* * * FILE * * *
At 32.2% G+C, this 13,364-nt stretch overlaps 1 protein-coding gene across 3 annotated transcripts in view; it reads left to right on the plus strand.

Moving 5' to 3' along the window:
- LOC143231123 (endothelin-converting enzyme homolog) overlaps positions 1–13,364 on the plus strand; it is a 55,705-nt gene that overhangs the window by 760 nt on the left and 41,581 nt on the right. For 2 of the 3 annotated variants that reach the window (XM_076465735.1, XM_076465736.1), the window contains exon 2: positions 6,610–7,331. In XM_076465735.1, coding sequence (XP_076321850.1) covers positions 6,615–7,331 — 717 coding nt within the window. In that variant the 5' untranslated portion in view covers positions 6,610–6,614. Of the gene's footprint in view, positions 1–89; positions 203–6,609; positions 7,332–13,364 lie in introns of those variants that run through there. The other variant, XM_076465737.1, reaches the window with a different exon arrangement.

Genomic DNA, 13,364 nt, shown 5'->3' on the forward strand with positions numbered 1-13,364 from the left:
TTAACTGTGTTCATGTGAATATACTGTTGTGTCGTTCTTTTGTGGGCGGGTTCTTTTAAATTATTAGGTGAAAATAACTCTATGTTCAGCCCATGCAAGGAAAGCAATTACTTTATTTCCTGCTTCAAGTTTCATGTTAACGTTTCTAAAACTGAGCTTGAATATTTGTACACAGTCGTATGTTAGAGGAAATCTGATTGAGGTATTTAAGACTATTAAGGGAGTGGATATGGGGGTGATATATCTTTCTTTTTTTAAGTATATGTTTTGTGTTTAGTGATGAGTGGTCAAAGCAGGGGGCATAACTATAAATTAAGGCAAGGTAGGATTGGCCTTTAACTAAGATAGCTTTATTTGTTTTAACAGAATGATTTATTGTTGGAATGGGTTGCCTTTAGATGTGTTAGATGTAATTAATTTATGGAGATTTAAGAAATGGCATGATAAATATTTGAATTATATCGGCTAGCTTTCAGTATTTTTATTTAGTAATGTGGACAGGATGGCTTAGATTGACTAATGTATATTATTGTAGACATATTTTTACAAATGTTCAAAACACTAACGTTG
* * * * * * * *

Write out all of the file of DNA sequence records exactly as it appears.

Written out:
At 32.2% G+C, this 13,364-nt stretch overlaps 1 protein-coding gene across 3 annotated transcripts in view; it reads left to right on the plus strand.

Moving 5' to 3' along the window:
- LOC143231123 (endothelin-converting enzyme homolog) overlaps positions 1–13,364 on the plus strand; it is a 55,705-nt gene that overhangs the window by 760 nt on the left and 41,581 nt on the right. For 2 of the 3 annotated variants that reach the window (XM_076465735.1, XM_076465736.1), the window contains exon 2: positions 6,610–7,331. In XM_076465735.1, coding sequence (XP_076321850.1) covers positions 6,615–7,331 — 717 coding nt within the window. In that variant the 5' untranslated portion in view covers positions 6,610–6,614. Of the gene's footprint in view, positions 1–89; positions 203–6,609; positions 7,332–13,364 lie in introns of those variants that run through there. The other variant, XM_076465737.1, reaches the window with a different exon arrangement.

Genomic DNA, 13,364 nt, shown 5'->3' on the forward strand with positions numbered 1-13,364 from the left:
TTAACTGTGTTCATGTGAATATACTGTTGTGTCGTTCTTTTGTGGGCGGGTTCTTTTAAATTATTAGGTGAAAATAACTCTATGTTCAGCCCATGCAAGGAAAGCAATTACTTTATTTCCTGCTTCAAGTTTCATGTTAACGTTTCTAAAACTGAGCTTGAATATTTGTACACAGTCGTATGTTAGAGGAAATCTGATTGAGGTATTTAAGACTATTAAGGGAGTGGATATGGGGGTGATATATCTTTCTTTTTTTAAGTATATGTTTTGTGTTTAGTGATGAGTGGTCAAAGCAGGGGGCATAACTATAAATTAAGGCAAGGTAGGATTGGCCTTTAACTAAGATAGCTTTATTTGTTTTAACAGAATGATTTATTGTTGGAATGGGTTGCCTTTAGATGTGTTAGATGTAATTAATTTATGGAGATTTAAGAAATGGCATGATAAATATTTGAATTATATCGGCTAGCTTTCAGTATTTTTATTTAGTAATGTGGACAGGATGGCTTAGATTGACTAATGTATATTATTGTAGACATATTTTTACAAATGTTCAAAACACTAACGTTG